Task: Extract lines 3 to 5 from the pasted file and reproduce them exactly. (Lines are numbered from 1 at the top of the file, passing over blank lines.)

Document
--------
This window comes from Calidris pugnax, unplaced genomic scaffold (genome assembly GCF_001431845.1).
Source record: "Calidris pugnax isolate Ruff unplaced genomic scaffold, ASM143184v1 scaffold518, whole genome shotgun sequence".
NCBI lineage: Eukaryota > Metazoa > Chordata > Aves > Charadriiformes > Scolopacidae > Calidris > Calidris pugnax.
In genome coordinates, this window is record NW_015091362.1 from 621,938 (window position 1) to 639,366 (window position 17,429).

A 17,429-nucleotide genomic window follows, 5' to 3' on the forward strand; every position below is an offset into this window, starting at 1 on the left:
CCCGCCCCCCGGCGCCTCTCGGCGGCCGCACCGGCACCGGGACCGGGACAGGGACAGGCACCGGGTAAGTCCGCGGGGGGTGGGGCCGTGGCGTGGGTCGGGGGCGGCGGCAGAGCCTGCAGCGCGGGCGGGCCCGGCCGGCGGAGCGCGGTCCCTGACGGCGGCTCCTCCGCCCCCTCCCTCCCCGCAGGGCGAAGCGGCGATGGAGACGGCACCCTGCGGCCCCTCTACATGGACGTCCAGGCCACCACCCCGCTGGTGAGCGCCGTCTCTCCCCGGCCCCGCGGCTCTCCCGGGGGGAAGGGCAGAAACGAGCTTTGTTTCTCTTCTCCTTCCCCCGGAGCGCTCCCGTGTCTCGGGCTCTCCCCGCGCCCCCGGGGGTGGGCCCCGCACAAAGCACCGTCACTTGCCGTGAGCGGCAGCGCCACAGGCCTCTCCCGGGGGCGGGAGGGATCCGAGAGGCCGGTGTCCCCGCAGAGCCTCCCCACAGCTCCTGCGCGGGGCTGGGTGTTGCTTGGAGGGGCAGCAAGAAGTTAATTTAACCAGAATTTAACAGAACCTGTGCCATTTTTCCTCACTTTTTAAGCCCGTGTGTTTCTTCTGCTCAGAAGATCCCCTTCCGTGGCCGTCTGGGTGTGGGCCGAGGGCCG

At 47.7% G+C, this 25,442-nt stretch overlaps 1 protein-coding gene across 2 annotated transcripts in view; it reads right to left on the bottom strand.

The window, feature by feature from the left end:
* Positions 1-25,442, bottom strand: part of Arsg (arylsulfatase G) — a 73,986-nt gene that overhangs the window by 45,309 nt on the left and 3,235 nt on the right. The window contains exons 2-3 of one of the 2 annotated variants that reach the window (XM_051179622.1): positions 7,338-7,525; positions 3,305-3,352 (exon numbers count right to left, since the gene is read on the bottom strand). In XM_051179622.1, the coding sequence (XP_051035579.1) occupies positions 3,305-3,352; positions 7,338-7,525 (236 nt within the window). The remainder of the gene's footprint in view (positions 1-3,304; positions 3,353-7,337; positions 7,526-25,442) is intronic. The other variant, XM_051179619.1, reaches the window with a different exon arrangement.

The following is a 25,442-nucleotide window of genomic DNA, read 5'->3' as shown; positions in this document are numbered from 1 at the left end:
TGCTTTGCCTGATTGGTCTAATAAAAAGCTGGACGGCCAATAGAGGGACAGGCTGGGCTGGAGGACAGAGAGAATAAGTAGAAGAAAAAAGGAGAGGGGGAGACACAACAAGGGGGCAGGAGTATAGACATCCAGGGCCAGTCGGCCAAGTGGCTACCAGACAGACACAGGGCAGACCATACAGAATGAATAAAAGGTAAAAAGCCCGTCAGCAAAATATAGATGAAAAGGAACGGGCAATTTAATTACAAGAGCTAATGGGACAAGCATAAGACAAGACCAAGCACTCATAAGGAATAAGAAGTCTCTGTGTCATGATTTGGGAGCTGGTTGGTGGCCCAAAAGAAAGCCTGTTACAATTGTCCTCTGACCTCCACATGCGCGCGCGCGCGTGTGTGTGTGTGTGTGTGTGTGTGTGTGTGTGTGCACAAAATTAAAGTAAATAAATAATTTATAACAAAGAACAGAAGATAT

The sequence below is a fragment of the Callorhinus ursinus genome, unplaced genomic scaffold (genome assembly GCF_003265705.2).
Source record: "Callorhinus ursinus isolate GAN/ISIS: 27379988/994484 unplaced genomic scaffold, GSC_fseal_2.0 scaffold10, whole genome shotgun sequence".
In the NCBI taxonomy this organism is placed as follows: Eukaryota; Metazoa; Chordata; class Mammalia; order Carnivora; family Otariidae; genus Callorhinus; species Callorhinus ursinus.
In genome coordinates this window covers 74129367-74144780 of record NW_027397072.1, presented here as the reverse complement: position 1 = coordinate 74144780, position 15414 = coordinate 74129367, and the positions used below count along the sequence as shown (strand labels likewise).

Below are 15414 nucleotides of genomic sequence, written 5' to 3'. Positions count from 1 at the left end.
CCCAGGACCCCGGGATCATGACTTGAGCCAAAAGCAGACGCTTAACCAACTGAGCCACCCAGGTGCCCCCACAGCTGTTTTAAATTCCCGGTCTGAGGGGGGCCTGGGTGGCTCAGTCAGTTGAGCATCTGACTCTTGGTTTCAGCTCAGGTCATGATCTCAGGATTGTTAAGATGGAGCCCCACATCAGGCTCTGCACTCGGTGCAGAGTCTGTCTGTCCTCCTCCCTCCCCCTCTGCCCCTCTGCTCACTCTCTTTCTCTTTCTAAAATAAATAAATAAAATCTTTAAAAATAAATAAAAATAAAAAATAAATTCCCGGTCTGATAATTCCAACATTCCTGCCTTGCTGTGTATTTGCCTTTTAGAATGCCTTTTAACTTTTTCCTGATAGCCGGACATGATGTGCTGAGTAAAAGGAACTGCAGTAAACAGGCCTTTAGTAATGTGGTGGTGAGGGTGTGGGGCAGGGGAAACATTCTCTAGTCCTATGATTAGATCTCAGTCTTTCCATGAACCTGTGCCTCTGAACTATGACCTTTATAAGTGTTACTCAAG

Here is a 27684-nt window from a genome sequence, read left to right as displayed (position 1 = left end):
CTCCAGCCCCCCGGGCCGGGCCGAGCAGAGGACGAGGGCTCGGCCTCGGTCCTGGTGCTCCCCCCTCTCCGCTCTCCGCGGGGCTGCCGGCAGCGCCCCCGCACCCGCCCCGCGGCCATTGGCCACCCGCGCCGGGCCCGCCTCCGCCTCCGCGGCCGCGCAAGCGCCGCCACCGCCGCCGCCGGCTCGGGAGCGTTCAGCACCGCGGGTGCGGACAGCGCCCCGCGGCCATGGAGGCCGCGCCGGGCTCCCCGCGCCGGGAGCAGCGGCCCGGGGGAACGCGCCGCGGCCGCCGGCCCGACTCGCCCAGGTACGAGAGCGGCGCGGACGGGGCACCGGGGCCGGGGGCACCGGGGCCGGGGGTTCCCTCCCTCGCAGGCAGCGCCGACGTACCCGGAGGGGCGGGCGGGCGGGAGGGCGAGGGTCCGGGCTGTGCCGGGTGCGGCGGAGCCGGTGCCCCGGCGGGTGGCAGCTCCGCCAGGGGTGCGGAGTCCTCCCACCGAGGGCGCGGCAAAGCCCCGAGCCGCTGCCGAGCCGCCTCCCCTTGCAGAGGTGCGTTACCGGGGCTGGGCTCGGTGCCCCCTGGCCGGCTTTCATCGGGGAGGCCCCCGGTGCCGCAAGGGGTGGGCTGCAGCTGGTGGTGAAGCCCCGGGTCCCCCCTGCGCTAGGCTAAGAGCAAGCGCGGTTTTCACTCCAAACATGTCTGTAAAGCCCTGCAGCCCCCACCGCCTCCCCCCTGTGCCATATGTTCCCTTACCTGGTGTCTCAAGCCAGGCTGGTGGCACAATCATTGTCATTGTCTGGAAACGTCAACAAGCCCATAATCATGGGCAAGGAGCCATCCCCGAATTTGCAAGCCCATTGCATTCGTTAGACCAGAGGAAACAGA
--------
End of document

NCBI lineage: Eukaryota > Metazoa > Chordata > Aves > Charadriiformes > Scolopacidae > Calidris > Calidris pugnax.
In genome coordinates, this window is record NW_015091362.1 from 621,938 (window position 1) to 639,366 (window position 17,429).

A 17,429-nucleotide genomic window follows, 5' to 3' on the forward strand; every position below is an offset into this window, starting at 1 on the left: